Water and sewer are the major issues facing the seven candidates competing for three seats on the Templeton Community Services District board of directors this November — and each contender has a plan for change.
The current board decided this year to disconnect Templeton from Paso Robles’ sewer treatment plant, which needs a costly upgrade that the district would partly fund. The change would take effect as soon as the district can make the necessary improvements to its existing sewer. Design plans and a cost estimate for that are still in the works.
There’s also the question of how to pay for the district’s share in the Nacimiento Water Project now that the sale of new water meters, mostly to new construction, have dwindled during the recession.
Some residents alluded this summer to a divide among the current district board members. Several candidates have pledged to be team players and work toward building consensus.
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As of Monday, finding a new fire chief was added to the list of changes to come to the small North County town. Current Chief Jim Langborg announced plans to leave the department at the end of November to start a new fire department in Texas.
Incumbent Judy Dietch, 62, a forensic psychologist, has served on the district’s board for 12 years and the Nacimiento Water Commission for the past two years. She is running for re-election because, she said, her historical perspective will provide continuity for ongoing projects as she works to maintain the area’s “independence in the face of growing regulation.”
She believes her working relationships with other civic and county leaders as well as her ability to manage difficult financial times have made her an asset to the district board.
“I have a strong commitment to the town of Templeton and maintaining the rural hometown appeal while still moving forward,” she said.
Geoff English, 51, a city maintenance services director who oversees public works systems, is running “because I sincerely care about Templeton and I want to offer my time and efforts to help my community,” he said.
Specifically, he plans to “advocate for steadfast fiscal responsibility” and work toward “expanded public participation through workshops and public educational forums on our upcoming challenges,” he said.
English also raised his family in Templeton. He’s coached local youth sports, served on two of the district’s parks and recreation advisory committees and spends time at church. He believes his 25 years of working in the public sector and local know-how will help tackle tough obstacles to come.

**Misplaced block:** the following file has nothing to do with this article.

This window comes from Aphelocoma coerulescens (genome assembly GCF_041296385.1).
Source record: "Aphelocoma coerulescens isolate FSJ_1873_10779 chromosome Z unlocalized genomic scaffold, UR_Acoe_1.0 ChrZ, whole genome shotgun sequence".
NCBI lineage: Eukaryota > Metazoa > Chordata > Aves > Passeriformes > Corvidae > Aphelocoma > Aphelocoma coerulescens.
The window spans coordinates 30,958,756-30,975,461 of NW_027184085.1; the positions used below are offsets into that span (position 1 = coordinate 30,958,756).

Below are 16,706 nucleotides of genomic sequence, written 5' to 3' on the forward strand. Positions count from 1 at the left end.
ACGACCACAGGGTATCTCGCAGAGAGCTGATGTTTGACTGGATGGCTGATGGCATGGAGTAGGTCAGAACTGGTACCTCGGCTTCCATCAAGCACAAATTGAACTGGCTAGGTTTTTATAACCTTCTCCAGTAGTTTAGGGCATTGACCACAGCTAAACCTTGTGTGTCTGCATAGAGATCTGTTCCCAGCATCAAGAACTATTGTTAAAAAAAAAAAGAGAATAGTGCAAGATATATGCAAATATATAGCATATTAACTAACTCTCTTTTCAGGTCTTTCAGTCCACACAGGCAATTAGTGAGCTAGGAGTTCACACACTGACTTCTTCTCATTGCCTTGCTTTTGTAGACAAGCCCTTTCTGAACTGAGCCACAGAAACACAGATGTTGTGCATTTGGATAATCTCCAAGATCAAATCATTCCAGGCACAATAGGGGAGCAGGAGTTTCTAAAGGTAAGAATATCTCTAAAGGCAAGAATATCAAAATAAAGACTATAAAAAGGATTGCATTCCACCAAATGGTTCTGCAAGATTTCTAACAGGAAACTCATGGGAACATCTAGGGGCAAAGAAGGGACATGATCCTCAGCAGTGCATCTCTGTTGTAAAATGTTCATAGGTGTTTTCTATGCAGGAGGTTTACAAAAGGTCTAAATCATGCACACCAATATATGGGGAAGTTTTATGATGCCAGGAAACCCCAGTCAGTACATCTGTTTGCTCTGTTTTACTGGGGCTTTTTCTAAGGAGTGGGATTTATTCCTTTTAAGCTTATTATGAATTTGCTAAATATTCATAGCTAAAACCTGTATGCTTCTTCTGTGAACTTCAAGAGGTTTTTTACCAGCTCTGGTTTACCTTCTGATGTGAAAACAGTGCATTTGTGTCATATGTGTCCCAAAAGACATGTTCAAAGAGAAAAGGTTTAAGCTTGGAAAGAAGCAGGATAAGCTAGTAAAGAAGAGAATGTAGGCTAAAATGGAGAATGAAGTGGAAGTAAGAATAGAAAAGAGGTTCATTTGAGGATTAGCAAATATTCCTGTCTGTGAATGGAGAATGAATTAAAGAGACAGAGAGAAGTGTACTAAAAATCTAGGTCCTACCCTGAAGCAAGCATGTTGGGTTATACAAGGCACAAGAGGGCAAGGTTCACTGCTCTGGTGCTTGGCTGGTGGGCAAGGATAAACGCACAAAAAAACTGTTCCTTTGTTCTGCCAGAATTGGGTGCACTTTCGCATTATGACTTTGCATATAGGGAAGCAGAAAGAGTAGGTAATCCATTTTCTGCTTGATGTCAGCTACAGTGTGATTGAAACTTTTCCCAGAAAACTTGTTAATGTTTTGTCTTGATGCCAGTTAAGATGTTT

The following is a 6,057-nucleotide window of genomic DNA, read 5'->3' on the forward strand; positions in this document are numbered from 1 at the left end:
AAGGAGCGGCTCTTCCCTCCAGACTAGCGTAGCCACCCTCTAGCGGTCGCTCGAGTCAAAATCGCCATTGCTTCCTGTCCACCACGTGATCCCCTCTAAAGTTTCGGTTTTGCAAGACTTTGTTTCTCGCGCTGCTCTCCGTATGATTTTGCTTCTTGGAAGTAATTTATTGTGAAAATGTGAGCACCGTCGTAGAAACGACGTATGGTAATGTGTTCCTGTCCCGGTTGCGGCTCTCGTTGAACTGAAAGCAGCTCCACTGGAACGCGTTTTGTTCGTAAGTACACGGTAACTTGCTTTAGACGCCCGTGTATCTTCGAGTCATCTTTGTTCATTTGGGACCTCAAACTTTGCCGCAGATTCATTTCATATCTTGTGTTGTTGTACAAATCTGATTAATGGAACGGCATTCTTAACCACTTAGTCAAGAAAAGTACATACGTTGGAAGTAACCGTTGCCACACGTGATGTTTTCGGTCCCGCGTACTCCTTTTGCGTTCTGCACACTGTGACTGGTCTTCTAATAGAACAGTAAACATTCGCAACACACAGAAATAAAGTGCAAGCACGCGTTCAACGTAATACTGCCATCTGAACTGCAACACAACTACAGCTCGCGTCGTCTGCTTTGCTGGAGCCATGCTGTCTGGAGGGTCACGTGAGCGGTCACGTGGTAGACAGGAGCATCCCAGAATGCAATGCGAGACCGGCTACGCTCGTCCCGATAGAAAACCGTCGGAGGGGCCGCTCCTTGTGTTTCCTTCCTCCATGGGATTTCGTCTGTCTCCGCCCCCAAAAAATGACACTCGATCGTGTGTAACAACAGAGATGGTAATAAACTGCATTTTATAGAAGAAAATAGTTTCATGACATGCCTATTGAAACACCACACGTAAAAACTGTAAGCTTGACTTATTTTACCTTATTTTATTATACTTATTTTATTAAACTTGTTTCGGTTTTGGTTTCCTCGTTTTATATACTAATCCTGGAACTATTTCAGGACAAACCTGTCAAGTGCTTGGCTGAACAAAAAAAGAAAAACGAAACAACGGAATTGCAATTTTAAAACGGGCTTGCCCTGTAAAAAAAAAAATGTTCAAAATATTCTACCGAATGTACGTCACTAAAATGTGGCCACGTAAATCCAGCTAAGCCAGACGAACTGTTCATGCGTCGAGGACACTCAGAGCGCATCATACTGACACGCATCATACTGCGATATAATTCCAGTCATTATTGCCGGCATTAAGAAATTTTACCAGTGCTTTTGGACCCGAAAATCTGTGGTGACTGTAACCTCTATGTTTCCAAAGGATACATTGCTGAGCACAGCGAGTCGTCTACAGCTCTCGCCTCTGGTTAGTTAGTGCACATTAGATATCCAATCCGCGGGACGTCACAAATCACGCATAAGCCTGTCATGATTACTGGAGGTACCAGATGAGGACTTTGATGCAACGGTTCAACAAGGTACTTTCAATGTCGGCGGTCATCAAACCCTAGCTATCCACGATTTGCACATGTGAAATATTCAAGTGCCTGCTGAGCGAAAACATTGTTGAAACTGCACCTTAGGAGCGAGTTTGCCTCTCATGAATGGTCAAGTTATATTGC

Brenda Gray, 48, a local health care administrator, has served on the Templeton Chamber of Commerce board of directors and participates in local business groups.
While working and raising her son in Templeton, Gray said she’s learned that fiscal responsibility is a key element in life and also imperative in public service.
“The board must work hard for taxpayers and working families in a time when our county is struggling economically,” she said.
Gray would work toward efficiently spending tax dollars on essential services “while preserving and protecting the Templeton way of life,” she added.
David LaCaro, 37, a water quality scientist, believes his career experiences in water resource protection, wastewater management and government policies will help lead Templeton through the coming years.
LaCaro’s platform includes three key issues: ensuring the long-term viability for the district’s wastewater and water infrastructure, providing stronger community representation in county development plans, and reinforcing policies and procedures that allow for a “cohesive and professional decision-making atmosphere,” he said.
Overall, the Templeton homeowner believes his “enthusiasm, pragmatism, good work ethic, and approachability will ultimately provide the best voice for the community.”
Daniel Migliazzo, 59, a utility company manager, believes his 35 years in the water and wastewater management industry gives him helpful insight into Templeton’s proposed projects.
“Because I’ve worked in the industry, I know what works and what doesn’t work,” he said. “I can make sound operational decisions that may offer cost savings to the district.”
Migliazzo also raised his family in Templeton, serving on the North County Aquatics board for almost 10 years during the 1990s when his eldest daughter was on the swim team. When Migliazzo dedicates himself to a cause, he said his focus stays there.
“I don’t want the district to spend unnecessary money if there are other ways to do it,” he said.
Wayne Petersen, 70, a retired audit director, was inspired by his grandchildren to run because “I am concerned about their future and that of Templeton,” he said.
The Templeton Community Library Association president wants to help protect and preserve the character and quality of life of the little town while encouraging more public participation in district decisions.
He’s also concerned with the state of the current board, saying “governance does not exist” among its members who are “unable to function as a team.”
Petersen said his life experiences will help him make a difference by encouraging the district to move forward on water and sewer issues while sharing ideas and creating a team atmosphere.
Candidate Clifford Beere didn’t immediately return calls for comment.